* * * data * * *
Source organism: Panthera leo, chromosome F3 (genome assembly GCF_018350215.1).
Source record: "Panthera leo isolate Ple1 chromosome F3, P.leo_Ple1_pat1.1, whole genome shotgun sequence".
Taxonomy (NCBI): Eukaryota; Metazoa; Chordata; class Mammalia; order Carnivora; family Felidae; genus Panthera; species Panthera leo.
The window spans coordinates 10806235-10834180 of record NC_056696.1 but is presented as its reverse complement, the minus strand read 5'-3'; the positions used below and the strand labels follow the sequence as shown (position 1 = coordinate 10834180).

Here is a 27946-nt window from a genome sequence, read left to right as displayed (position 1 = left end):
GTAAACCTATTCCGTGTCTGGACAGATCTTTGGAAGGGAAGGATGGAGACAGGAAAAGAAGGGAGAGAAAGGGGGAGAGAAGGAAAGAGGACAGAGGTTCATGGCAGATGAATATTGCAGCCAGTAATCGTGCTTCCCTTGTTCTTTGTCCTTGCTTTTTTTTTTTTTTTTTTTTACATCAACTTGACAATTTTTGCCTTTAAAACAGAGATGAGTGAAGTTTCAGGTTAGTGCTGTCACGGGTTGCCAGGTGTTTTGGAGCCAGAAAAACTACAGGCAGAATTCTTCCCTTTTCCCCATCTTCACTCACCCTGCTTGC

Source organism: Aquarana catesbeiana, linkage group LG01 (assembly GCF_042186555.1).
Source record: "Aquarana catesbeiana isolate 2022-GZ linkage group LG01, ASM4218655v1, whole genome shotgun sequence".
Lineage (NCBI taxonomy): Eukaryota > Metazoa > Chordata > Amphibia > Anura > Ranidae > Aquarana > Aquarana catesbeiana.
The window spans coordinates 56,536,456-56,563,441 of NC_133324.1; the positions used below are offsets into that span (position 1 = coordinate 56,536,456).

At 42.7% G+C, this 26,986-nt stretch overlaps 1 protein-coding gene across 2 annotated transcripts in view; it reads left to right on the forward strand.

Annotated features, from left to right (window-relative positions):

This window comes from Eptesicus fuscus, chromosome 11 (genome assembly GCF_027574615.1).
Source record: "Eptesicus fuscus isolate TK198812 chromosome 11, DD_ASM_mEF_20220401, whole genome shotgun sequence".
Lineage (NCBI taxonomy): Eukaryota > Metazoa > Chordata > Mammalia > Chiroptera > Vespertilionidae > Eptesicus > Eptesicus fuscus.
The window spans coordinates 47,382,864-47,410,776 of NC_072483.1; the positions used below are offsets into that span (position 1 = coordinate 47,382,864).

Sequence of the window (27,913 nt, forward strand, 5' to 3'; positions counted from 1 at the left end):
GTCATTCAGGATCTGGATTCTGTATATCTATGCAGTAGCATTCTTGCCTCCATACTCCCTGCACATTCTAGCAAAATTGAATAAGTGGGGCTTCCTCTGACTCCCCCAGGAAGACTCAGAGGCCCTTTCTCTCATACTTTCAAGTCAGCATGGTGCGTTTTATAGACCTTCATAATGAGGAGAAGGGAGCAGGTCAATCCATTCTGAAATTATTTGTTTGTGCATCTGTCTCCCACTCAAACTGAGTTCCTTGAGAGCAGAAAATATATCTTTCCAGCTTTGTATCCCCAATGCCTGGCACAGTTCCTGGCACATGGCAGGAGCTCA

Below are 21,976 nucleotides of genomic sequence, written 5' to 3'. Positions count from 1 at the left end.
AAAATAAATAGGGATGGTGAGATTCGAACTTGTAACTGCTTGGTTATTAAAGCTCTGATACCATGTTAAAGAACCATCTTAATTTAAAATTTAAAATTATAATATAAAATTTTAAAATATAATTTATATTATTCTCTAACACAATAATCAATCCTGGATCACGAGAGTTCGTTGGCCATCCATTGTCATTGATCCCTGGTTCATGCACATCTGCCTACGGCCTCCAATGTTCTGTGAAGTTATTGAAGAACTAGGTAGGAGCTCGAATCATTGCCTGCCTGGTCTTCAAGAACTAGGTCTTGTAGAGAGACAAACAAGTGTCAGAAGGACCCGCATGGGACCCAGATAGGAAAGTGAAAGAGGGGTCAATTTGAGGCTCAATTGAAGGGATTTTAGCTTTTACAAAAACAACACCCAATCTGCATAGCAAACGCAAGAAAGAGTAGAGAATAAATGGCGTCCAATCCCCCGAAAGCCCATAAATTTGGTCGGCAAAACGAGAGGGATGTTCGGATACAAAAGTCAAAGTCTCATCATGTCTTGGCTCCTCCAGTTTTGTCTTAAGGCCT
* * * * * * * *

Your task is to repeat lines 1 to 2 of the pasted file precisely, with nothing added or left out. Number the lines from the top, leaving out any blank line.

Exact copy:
Source organism: Panthera leo, chromosome F3 (genome assembly GCF_018350215.1).
Source record: "Panthera leo isolate Ple1 chromosome F3, P.leo_Ple1_pat1.1, whole genome shotgun sequence".